career, and would like to conduct cross-cultural comparative studies
of teen pregnancy using both Australian and U.S. twins.
by Jenny Gerow
stories of American identity
does it mean to be an American? That is a question that has been
on many peoples minds around the world since last falls
terrorist attacks, and it is the complex question that drew Susanna
Michele Lee deep into the study of history.
a doctoral candidate in U.Va.s highly rated Southern history
program and herself a highly rated teacher, is currently examining
the question from this angle: how did Southerners become Americans
again after the Civil War?
do this, she is poring over such sources as popular novels, song
lyrics, artwork and newspaper accounts. She is also methodically
reading thousands of stories told to the Southern Claims Commission,
a federal agency set up to award compensation for wartime losses
if Southerners could prove they had been loyal to
the Union. In these often-contradictory testimonies by claimants
and their neighbors, she says, you can see people trying
to comprehend the meaning of the war and their position in postwar
America. You see them trying to set forth their vision of the
innovative findings, laid out in her dissertation and presentations
at scholarly conferences, present a more complicated picture than
the familiar one that most Southerners thought of the war as a
noble lost cause.
than focusing exclusively on the accounts of Confederate veterans
and their families, memories that have long fueled the popular
imagination, she is looking closely at the stories of those who
had little leisure or stature to write memoirs or speeches. These
include non-slaveholding whites, who formed the majority of Southerners;
free blacks and slaves, many of whom owned some property or livestock;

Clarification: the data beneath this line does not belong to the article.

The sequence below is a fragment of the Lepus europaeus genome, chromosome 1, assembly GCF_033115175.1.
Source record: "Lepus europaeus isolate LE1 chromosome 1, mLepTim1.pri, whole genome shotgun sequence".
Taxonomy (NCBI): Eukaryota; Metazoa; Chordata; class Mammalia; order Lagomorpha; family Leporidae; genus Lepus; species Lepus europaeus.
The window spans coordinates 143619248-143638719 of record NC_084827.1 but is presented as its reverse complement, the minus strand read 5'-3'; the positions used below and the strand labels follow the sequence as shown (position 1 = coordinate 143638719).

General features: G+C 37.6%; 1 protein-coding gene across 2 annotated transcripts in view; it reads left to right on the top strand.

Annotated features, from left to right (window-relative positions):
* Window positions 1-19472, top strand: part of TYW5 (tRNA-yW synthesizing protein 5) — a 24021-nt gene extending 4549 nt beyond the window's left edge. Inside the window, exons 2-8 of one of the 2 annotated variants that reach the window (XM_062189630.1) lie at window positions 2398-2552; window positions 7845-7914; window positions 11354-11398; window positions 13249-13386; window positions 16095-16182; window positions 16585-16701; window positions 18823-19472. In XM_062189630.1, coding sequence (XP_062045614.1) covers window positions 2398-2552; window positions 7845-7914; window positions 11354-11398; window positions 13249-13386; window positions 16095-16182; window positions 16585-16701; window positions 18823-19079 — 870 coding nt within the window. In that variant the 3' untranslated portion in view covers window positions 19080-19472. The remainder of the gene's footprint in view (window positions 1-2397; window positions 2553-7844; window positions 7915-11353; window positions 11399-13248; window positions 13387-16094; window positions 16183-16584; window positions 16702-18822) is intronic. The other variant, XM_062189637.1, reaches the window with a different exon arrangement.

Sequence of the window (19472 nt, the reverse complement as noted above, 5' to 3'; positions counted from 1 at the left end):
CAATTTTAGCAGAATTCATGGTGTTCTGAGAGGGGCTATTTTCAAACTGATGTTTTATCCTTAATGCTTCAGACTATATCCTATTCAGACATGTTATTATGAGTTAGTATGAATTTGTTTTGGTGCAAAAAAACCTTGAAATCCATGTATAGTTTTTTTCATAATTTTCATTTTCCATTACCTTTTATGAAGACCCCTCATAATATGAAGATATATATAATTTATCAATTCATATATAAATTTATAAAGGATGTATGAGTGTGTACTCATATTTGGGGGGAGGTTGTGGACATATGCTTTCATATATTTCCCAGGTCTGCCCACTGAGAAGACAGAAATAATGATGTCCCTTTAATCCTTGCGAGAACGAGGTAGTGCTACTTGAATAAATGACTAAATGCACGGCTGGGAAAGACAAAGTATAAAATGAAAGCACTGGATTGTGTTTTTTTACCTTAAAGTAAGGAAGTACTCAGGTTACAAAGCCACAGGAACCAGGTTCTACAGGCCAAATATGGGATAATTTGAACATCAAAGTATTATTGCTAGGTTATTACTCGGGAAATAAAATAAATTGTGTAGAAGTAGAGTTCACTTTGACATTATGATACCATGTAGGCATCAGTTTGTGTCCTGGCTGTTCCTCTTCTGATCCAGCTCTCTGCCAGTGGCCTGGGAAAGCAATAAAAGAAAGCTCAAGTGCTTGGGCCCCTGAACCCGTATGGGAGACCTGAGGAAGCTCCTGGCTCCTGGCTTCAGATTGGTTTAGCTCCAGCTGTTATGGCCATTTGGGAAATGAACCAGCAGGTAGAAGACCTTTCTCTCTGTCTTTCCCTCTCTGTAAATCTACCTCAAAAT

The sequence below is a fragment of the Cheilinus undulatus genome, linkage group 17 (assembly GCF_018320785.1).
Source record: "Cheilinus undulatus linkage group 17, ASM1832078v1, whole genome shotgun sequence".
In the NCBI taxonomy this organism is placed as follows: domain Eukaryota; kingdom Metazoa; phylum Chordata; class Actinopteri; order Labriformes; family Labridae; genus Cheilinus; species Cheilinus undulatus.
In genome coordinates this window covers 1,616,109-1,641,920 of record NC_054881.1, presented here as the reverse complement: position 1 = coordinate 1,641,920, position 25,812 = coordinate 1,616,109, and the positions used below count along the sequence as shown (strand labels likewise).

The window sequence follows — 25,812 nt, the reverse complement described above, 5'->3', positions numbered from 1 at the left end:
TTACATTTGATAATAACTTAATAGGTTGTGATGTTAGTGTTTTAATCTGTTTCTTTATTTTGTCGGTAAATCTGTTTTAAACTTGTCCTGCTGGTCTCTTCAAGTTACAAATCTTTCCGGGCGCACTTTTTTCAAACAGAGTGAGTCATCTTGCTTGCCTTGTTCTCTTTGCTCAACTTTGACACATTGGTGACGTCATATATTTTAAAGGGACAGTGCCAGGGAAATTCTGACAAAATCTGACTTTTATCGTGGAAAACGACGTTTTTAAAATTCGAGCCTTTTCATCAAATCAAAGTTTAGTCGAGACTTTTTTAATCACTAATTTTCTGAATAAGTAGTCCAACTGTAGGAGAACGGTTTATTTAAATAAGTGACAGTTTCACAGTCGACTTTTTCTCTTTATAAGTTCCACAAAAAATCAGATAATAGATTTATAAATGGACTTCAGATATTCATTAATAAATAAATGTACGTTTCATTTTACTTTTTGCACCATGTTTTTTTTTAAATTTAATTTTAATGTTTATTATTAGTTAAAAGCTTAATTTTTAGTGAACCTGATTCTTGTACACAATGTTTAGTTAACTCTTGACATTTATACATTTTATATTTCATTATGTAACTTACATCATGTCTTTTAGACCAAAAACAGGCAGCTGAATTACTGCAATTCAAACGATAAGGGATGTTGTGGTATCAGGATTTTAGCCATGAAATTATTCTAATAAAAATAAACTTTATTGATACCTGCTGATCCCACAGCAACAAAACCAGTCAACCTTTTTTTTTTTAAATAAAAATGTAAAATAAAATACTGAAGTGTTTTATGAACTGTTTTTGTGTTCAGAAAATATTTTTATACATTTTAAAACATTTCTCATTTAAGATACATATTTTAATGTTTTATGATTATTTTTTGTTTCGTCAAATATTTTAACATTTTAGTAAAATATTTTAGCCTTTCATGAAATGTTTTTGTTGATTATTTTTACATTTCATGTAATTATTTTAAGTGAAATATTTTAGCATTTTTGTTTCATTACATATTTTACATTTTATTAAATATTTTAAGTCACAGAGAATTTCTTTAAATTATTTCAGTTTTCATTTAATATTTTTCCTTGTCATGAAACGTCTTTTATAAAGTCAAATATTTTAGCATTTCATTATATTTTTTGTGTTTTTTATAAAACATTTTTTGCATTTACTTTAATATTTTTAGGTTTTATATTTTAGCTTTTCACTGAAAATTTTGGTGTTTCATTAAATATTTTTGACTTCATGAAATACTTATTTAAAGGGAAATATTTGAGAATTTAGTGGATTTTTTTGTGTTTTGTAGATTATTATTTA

and women, who were allowed little role in politics.
Northern commissioners were trying to determine who expressed
opposition to secession, either by voting against it or serving
in the Union army. Along the way they heard many other descriptions
of loyalty and visions of America, Lee says.
slaves emphasized the role of slavery as a cause of the war and
appealed to the government to give meaning to their freedom with
some rights and compensation. White Southern women often condemned
the cost of the war and the suffering it caused. And many non-slaveholding
whites said they had viewed the purpose of the war as ending the
domination of the slaveholding class.
capture these stories Lee takes a laptop computer to the National
Archives, where the original documents are, and to other libraries
including Alderman that have some copies, to make notes and transcribe
page after page of handwritten commission testimony. She enjoys
her research. Theres something about working with
original handwriting that brings you closer to the subject,
attributes part of her curiosity about history to her Asian-American
heritage, which has made her think closely about issues of identity.
History seemed to be asking some of the same questions I
was interested in, she says.
scholarship, which also includes extensive work for the Virginia
Center for Digital History and the award-winning Civil War project,
Valley of the Shadow, is already reaching many others.
This fall she is scheduled to teach a thesis-writing course for
history majors, on the topic of Civil War memory and how Americans
think of themselves as belonging culturally and politically.